Note: Before I continue I need to say I am not a ballistics expert, so this is my opinion about the murder weapon. With that being stated…
The murder weapon: The actual cause of death of the Ravensburg Jane Doe was never revealed in any of the newspaper articles about the case. Authorities investing the murder believe that the holes in the skull were bullet holes. Coroner Bailey stated that he believed that the unidentified woman had been shot in the head three times. District Attorney Hollis seemed convinced that the murder weapon must be a gun and the holes had to be caused by bullets. Authorities appear convinced of the three holes in the skull being bullet holes, not because they found evidence of it, but due to the testimony of witnesses in Jersey Shore hearing two people arguing and shots being fired.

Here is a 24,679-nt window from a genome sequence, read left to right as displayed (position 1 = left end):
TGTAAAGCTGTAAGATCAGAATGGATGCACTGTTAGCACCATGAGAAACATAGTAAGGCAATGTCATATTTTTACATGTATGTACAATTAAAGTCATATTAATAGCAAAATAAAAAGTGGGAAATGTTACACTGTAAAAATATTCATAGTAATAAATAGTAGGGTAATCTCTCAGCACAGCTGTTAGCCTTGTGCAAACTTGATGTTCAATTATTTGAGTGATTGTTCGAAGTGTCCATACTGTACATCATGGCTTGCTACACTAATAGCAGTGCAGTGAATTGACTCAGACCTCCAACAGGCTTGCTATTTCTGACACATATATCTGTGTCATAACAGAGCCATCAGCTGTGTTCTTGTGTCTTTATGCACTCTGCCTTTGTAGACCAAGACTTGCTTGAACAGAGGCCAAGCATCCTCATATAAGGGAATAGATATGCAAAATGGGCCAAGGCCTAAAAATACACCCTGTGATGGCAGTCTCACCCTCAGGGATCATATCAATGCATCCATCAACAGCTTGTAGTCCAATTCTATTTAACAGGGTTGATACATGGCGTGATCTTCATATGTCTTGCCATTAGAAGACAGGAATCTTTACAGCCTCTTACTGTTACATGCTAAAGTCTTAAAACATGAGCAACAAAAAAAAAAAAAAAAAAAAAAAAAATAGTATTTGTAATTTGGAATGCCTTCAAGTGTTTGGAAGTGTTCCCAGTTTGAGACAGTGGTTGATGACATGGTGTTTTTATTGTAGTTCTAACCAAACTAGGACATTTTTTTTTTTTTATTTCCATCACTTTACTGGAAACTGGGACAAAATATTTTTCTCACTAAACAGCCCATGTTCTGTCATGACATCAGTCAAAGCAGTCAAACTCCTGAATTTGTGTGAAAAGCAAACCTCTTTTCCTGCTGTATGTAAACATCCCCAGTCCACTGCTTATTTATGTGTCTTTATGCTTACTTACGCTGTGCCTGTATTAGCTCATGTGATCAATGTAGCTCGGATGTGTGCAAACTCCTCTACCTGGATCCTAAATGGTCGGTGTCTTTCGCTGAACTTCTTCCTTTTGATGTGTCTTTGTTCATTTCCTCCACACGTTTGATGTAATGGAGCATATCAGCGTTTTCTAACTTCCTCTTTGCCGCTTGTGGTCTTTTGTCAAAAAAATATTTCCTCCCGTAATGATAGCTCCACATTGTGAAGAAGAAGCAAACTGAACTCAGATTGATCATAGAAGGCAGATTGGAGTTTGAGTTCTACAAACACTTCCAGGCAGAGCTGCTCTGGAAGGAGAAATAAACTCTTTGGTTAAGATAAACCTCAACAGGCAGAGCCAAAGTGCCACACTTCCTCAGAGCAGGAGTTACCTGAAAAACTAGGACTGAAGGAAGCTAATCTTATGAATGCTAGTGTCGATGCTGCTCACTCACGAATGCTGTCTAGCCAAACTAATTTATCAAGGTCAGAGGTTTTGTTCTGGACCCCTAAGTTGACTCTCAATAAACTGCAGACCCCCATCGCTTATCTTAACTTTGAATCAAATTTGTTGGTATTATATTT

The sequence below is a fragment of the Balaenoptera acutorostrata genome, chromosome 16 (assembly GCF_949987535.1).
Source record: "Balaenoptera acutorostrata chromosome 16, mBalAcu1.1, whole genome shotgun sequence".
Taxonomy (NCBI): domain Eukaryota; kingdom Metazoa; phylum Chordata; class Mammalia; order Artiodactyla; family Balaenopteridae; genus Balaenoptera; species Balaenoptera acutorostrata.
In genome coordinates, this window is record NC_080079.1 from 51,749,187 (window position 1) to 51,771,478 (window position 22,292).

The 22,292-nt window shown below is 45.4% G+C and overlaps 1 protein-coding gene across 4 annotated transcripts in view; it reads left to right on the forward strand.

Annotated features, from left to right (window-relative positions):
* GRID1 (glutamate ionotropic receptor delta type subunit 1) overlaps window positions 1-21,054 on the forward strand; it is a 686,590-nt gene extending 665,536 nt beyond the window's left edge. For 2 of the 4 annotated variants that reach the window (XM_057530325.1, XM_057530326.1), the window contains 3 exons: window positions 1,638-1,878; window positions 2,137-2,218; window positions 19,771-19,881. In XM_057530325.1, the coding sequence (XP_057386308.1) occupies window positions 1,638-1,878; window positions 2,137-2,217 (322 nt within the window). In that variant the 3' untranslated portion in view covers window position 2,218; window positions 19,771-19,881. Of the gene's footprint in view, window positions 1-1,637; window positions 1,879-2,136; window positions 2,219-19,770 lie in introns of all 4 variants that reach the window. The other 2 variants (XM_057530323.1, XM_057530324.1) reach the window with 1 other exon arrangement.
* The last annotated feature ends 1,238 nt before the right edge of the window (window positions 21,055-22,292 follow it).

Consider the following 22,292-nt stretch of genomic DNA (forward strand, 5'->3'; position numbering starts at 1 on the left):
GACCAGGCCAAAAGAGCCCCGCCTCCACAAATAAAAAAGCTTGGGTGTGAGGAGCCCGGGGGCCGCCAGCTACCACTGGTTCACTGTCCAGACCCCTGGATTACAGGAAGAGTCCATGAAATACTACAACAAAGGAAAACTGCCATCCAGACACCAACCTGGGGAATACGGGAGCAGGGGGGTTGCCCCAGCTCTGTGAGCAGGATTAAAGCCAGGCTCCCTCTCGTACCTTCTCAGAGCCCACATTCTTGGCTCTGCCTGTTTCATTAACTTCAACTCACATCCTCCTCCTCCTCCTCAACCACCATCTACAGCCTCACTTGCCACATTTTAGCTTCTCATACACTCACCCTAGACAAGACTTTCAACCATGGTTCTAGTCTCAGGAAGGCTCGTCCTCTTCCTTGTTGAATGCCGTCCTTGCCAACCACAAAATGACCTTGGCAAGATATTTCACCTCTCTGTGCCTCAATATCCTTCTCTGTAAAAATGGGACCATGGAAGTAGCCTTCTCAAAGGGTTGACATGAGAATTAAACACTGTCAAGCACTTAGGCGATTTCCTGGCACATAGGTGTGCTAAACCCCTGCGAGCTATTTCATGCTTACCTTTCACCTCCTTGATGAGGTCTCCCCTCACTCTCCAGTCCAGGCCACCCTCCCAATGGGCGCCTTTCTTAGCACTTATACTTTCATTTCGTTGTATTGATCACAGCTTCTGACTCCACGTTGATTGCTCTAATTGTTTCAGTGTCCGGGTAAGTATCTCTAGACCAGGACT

I do not believe the death of Ravensburg Jane Doe was due to being shot. She was murdered, yes, but there is something in the July 16 Express article that casts doubt in the cause of death. The article lists the holes as being “two on top of the head and one on the side” with “all three practically on a line from ear to ear over the top of the skull.” The location of the holes is odd and it seems a strange spot to shoot someone.